Raunchy Performance at AMAs Has Adam Lambert On Defense

Adam Lambert shocked and surprised the American Music Awards Sunday night with what some viewers deemed a "lewd" performance of the title track of his newly-released debut album, "For Your Entertainment."

The "American Idol" runner-up pelvic-thrusted his way through the four-minute, S&M-themed routine, taking time out from singing to grope a female dancer, kiss a male musician and, most shockingly, shove a male dancer's face into his crotch, in an act that simulated fellatio.

The raunchy stuff was apparently added to the live broadcast, and the routine, at the last minute, and the network said yesterday it was caught by surprise. The simulated sex act was edited out of the videotaped version of the awards show that was transmitted three hours later to the West Coast, but the rest of Lambert's performance remained intact.

SLIDESHOW: Click to see images from Lambert's controversial routine.

Lambert reacted to the edit, telling the Los Angeles Times, "It's a shame. Female entertainers have been risqué for years. Honestly, there's a huge double standard . . . It's 2009, it's time to take more risks. It's about entertainment. People want to be surprised. It's too bad that people are so scared."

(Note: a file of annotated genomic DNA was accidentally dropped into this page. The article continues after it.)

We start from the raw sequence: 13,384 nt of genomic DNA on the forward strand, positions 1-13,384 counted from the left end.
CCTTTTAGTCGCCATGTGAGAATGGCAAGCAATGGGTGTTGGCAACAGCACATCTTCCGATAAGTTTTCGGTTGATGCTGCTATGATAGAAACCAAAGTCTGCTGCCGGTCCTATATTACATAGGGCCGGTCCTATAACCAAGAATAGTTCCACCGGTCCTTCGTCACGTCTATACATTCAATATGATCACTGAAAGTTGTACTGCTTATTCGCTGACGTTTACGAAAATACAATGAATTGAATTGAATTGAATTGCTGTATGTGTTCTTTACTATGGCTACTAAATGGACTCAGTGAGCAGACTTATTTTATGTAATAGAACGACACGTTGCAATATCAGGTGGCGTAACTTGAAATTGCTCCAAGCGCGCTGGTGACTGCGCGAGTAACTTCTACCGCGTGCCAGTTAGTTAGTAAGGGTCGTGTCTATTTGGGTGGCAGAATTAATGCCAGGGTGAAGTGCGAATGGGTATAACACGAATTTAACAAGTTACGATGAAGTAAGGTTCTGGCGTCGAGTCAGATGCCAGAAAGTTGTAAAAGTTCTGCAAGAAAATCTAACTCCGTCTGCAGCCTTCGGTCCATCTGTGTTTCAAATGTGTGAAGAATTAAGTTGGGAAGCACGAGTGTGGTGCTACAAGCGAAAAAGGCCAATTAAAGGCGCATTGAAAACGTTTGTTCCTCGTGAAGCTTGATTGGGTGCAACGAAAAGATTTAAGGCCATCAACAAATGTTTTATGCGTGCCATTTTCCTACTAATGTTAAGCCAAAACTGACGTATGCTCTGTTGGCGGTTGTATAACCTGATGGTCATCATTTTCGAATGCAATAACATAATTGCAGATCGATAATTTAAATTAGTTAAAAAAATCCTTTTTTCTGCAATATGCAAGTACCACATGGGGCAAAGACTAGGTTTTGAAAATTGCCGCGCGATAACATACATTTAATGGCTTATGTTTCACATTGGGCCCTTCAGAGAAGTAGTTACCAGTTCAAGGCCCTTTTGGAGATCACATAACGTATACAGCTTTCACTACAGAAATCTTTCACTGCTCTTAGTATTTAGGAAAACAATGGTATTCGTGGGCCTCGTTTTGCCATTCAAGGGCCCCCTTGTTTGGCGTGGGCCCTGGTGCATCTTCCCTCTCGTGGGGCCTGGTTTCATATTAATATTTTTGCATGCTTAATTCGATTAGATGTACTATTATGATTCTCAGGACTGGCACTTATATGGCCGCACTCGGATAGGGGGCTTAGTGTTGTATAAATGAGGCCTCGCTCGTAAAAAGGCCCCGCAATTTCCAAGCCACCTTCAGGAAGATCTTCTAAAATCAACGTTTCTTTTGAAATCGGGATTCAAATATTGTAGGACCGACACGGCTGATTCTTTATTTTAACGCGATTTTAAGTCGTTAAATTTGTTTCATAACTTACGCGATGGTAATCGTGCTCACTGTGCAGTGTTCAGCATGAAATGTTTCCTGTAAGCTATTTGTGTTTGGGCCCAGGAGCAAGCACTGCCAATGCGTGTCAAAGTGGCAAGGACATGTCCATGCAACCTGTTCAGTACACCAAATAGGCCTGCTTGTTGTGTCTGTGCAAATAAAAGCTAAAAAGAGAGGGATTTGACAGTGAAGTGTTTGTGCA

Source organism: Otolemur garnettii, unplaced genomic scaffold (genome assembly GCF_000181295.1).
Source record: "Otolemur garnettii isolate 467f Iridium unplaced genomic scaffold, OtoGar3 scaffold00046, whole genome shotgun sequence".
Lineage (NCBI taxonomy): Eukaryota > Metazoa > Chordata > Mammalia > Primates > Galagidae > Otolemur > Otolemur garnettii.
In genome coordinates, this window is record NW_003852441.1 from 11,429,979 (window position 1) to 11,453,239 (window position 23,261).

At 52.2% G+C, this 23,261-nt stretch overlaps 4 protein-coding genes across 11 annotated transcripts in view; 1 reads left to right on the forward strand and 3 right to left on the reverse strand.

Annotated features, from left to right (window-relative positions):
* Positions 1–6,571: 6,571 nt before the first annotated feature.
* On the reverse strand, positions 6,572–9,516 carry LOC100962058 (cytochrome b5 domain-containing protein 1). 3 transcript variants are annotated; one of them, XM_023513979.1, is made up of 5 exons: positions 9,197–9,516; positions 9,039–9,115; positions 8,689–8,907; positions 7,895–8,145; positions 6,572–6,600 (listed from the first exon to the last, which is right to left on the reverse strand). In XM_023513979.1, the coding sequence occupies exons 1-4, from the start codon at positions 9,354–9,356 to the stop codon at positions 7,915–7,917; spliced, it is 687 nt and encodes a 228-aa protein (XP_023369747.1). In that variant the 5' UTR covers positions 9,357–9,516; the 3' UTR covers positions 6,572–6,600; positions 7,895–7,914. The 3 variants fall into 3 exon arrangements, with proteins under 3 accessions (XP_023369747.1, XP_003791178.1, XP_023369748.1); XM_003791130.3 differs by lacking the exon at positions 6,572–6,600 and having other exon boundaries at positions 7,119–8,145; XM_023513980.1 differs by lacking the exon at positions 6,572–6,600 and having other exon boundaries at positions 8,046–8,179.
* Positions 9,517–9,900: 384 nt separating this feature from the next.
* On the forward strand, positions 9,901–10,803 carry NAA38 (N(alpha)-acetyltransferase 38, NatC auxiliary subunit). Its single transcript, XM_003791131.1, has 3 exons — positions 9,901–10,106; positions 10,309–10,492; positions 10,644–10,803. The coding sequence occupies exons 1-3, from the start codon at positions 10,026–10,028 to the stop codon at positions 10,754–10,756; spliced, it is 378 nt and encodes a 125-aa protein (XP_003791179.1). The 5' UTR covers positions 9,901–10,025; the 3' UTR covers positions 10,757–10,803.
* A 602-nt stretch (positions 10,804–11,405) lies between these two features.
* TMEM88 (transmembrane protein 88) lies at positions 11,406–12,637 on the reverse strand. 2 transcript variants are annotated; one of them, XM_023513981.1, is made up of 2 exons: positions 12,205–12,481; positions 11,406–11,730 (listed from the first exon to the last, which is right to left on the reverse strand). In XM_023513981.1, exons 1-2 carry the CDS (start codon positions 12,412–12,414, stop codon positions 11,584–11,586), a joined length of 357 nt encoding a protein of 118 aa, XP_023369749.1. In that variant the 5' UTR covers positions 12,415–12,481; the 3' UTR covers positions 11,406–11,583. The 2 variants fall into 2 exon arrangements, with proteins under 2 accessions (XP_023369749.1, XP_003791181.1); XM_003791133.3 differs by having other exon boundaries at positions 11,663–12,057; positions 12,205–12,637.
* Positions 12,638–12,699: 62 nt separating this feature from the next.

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The edit wasn't enough to hold back a tidal wave of upset viewers who've complained to ABC about the sexually charged stage show. More than 1,500 complaints were logged by the network on the day following the broadcast.

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The television watchdog group Parents Television Council also said it had heard from upset members.

"They're outraged," said Timothy Winters, president of the PTC. "They just can't believe the nature of the content, the explicit nature, and how much graphic content there was."

SLIDESHOW: AMA Fashion - The Good, Bad and Ugly.

Winter said it seemed artists who appear on music awards shows are constantly competing to push limits.

"These programs are wholly unsuitable for children now and it's pathetic, given the amount of economic support that children and teenagers bring to the industry today," he said.

In a statement, Dick Clark Productions executives and show producers said, "Due to the live nature of the show we did not expect the impromptu moment in question."

A source, who was in attendance at the AMA rehearsals, said that the sex act was not one of the dance moves that had been rehearsed. "It wasn't there; it did not happen," the source says.

For more go to NYPost.com.

The Associated Press contributed to this report.